bacteria to save animal species
Biologists are still in the process of cataloging the microorganisms that live on them and most of the threatened species, says Flinders University marine biologist Elisabeth Dinsdale. She dives with sharks to sample their skin microbiome. About 90 percent of all the organisms she finds there are new species, and her team has identified distinct groups of whale sharks based on their typical skin microbiome.
The next big question is exactly what all these microorganisms are doing for their host. Whole genome sequencing can provide clues because it identifies genes that perform tasks such as digesting plant fibers, tolerating high levels of salt, or rendering heavy metals harmless. However, culturing cultures in the laboratory to determine the role of microorganisms is still time consuming, expensive, and very challenging for many microorganisms. However, automated procedures promise to speed up the process. In this way, experts can observe the behavior of microbes in the community with others.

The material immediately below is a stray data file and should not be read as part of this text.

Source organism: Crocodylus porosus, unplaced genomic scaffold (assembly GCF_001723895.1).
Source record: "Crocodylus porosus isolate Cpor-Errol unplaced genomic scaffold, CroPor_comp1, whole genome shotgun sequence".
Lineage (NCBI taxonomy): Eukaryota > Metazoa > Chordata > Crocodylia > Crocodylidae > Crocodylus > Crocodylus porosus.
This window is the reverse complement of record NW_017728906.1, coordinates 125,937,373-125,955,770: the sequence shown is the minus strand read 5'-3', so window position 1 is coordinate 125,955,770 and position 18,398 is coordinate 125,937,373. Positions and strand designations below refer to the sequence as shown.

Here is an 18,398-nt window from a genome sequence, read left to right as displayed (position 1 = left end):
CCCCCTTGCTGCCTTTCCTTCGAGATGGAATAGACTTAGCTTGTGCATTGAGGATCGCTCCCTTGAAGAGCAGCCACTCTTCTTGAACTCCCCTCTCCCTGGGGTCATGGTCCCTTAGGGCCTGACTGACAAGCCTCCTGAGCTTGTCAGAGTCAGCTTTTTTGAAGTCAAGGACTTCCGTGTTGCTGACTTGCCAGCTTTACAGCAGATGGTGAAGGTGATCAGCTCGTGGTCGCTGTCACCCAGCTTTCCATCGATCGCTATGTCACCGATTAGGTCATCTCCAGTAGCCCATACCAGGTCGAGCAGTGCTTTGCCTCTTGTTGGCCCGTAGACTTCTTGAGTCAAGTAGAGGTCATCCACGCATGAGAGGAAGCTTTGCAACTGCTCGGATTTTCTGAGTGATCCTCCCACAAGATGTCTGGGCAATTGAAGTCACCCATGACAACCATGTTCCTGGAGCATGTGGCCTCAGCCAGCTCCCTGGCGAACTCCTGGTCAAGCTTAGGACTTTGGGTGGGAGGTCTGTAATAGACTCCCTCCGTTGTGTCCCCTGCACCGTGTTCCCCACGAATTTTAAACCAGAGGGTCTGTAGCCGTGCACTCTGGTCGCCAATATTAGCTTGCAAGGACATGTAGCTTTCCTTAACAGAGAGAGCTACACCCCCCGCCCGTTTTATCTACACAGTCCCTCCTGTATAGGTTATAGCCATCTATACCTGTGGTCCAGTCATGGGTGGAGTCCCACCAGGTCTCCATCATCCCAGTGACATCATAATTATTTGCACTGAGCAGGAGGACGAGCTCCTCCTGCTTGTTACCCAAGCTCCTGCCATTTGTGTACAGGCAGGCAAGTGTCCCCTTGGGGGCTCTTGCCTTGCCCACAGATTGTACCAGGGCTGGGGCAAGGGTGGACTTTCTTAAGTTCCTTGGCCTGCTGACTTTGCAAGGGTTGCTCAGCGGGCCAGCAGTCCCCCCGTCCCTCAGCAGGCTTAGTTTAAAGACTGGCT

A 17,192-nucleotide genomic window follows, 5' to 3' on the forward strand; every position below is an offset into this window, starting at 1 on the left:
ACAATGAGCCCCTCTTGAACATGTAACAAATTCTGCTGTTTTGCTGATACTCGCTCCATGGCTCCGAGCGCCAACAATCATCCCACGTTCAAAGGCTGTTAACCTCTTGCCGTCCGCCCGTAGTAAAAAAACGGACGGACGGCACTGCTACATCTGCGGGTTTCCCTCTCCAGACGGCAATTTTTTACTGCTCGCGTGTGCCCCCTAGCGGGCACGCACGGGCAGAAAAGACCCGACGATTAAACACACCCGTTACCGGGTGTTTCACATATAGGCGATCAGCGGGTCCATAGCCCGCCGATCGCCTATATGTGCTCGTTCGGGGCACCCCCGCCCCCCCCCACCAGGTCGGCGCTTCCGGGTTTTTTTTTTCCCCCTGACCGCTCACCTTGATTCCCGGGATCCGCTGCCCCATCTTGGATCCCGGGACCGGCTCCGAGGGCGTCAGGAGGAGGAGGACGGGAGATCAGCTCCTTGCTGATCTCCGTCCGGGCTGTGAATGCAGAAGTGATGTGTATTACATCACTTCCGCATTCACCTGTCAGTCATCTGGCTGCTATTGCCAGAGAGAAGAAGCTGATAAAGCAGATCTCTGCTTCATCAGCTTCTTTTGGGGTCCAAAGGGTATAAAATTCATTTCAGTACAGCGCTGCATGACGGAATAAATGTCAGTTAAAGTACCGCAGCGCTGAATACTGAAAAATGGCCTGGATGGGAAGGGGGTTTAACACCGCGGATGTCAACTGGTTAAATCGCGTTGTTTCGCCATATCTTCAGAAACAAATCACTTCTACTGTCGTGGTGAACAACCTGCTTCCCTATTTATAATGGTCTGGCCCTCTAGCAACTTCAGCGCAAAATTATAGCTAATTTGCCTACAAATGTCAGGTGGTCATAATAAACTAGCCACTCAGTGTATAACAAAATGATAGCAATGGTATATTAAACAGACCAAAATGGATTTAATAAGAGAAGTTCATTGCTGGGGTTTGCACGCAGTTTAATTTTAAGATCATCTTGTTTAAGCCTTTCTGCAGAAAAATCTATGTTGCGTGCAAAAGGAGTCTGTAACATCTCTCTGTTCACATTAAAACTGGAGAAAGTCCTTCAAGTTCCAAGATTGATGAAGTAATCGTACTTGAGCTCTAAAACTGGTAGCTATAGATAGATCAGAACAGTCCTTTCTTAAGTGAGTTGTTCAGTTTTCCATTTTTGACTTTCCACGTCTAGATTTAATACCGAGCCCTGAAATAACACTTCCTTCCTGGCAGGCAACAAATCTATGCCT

Some researchers are already experimenting with “microbiome engineering,” in which they specifically alter the composition of microbes. For example, bacterial communities in coral slime are sensitive to temperature and pollutants—extremely hot seas can trigger corals to expel symbiotic microalgae, known as coral bleaching.
Australia is testing whether coral reefs can harden the climate by treating them with “a kind of microbial elixir” that better adapt to fluctuating temperatures, says Elizabeth Dinsdale. Other ecologists in Australia have shown that it is possible to alter the koala’s microbiome by moving the gut microbiome so that the marsupials can digest other species of eucalyptus.
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